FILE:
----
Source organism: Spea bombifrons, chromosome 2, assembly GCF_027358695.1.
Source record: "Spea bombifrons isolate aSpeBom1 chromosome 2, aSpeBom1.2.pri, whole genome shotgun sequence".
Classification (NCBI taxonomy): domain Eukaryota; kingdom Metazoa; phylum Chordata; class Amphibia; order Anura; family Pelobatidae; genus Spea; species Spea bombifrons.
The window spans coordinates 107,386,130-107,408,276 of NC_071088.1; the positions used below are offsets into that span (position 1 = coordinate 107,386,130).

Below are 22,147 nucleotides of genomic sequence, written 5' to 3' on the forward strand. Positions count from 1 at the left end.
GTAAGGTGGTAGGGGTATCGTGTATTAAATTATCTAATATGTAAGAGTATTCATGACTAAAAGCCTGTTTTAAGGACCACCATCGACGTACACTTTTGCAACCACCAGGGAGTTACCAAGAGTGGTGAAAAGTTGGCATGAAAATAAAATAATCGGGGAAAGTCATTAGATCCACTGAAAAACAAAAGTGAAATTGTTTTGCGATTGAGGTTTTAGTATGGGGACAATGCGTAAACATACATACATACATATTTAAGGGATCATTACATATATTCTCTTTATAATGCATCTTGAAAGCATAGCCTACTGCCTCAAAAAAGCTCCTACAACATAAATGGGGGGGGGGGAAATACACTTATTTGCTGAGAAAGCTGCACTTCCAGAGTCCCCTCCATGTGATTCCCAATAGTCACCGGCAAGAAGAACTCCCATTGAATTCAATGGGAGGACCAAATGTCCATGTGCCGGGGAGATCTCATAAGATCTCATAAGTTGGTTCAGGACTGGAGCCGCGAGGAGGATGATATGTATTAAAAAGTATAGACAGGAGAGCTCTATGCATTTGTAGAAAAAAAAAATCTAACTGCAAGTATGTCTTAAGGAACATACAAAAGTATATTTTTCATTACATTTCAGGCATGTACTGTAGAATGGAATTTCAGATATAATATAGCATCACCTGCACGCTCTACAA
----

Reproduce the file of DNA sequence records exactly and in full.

Source organism: Spea bombifrons, chromosome 2, assembly GCF_027358695.1.
Source record: "Spea bombifrons isolate aSpeBom1 chromosome 2, aSpeBom1.2.pri, whole genome shotgun sequence".
Classification (NCBI taxonomy): domain Eukaryota; kingdom Metazoa; phylum Chordata; class Amphibia; order Anura; family Pelobatidae; genus Spea; species Spea bombifrons.
The window spans coordinates 107,386,130-107,408,276 of NC_071088.1; the positions used below are offsets into that span (position 1 = coordinate 107,386,130).

Below are 22,147 nucleotides of genomic sequence, written 5' to 3' on the forward strand. Positions count from 1 at the left end.
GTAAGGTGGTAGGGGTATCGTGTATTAAATTATCTAATATGTAAGAGTATTCATGACTAAAAGCCTGTTTTAAGGACCACCATCGACGTACACTTTTGCAACCACCAGGGAGTTACCAAGAGTGGTGAAAAGTTGGCATGAAAATAAAATAATCGGGGAAAGTCATTAGATCCACTGAAAAACAAAAGTGAAATTGTTTTGCGATTGAGGTTTTAGTATGGGGACAATGCGTAAACATACATACATACATATTTAAGGGATCATTACATATATTCTCTTTATAATGCATCTTGAAAGCATAGCCTACTGCCTCAAAAAAGCTCCTACAACATAAATGGGGGGGGGGGAAATACACTTATTTGCTGAGAAAGCTGCACTTCCAGAGTCCCCTCCATGTGATTCCCAATAGTCACCGGCAAGAAGAACTCCCATTGAATTCAATGGGAGGACCAAATGTCCATGTGCCGGGGAGATCTCATAAGATCTCATAAGTTGGTTCAGGACTGGAGCCGCGAGGAGGATGATATGTATTAAAAAGTATAGACAGGAGAGCTCTATGCATTTGTAGAAAAAAAAAATCTAACTGCAAGTATGTCTTAAGGAACATACAAAAGTATATTTTTCATTACATTTCAGGCATGTACTGTAGAATGGAATTTCAGATATAATATAGCATCACCTGCACGCTCTACAA